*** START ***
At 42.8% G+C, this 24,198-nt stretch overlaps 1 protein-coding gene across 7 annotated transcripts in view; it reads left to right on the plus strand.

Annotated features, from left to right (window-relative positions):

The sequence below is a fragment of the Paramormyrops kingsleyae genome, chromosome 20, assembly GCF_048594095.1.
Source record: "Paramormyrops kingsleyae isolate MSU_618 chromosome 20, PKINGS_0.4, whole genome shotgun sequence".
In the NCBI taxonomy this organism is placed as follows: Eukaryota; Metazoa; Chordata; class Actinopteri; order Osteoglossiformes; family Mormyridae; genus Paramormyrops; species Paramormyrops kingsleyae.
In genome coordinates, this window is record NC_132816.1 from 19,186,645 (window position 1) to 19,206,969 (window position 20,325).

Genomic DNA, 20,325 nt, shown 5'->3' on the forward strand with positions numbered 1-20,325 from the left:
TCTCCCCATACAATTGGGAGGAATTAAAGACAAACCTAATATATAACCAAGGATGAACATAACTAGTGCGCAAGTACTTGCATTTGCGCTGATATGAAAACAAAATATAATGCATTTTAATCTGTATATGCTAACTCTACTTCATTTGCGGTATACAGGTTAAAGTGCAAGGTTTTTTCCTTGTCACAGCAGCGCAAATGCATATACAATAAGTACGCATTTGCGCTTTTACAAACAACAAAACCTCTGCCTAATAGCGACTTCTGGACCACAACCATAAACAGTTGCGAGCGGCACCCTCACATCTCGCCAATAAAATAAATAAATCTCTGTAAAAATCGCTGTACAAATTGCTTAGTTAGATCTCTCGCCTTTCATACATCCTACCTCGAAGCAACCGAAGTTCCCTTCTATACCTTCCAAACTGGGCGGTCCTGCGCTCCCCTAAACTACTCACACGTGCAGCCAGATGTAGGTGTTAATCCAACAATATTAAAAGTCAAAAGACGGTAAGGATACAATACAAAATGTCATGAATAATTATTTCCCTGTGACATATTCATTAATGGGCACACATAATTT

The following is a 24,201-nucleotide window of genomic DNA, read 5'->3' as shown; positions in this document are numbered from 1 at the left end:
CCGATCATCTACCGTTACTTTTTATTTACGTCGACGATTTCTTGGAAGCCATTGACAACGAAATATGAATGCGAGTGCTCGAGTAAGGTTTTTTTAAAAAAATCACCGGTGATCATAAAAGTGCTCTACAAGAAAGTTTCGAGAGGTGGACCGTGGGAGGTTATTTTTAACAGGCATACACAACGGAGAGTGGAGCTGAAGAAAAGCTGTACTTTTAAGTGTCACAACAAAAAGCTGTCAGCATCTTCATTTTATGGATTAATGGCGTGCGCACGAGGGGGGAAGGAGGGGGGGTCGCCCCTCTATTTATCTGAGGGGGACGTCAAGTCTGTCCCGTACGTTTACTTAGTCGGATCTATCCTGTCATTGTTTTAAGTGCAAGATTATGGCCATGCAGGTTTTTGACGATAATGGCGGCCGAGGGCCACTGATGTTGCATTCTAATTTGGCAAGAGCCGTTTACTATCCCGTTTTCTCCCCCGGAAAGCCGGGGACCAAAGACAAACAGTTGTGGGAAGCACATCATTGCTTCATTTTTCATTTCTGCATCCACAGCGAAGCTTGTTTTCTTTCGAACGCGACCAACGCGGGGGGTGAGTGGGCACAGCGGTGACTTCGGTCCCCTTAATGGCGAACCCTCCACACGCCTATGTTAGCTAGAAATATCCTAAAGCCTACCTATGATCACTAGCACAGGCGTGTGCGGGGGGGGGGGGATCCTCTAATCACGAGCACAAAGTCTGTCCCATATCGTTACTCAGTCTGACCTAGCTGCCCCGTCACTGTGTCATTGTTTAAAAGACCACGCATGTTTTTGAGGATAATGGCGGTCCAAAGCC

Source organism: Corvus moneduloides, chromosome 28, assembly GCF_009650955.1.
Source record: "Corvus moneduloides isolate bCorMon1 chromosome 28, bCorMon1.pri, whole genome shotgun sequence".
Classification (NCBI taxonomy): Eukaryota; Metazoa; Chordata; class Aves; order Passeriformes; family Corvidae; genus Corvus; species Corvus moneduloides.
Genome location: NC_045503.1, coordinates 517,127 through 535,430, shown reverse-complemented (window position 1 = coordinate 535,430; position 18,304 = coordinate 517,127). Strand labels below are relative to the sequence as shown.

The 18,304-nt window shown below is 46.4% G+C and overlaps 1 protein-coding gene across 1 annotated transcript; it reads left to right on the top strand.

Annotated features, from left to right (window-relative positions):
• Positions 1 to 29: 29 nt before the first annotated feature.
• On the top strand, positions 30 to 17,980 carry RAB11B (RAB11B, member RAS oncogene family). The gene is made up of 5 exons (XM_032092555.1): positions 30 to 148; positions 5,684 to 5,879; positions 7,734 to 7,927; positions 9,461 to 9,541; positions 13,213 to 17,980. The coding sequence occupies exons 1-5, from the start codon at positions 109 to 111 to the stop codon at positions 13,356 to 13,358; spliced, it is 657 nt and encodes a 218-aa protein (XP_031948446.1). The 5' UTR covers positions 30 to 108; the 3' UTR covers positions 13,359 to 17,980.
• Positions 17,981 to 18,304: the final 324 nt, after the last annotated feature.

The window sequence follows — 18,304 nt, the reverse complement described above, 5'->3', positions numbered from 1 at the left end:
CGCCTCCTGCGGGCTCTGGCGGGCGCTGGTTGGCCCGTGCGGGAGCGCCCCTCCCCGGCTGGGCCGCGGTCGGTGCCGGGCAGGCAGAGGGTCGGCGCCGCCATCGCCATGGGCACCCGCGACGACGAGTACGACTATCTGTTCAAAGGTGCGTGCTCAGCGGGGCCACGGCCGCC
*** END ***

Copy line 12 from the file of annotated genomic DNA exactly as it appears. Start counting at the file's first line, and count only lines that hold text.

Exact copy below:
Source record: "Corvus moneduloides isolate bCorMon1 chromosome 28, bCorMon1.pri, whole genome shotgun sequence".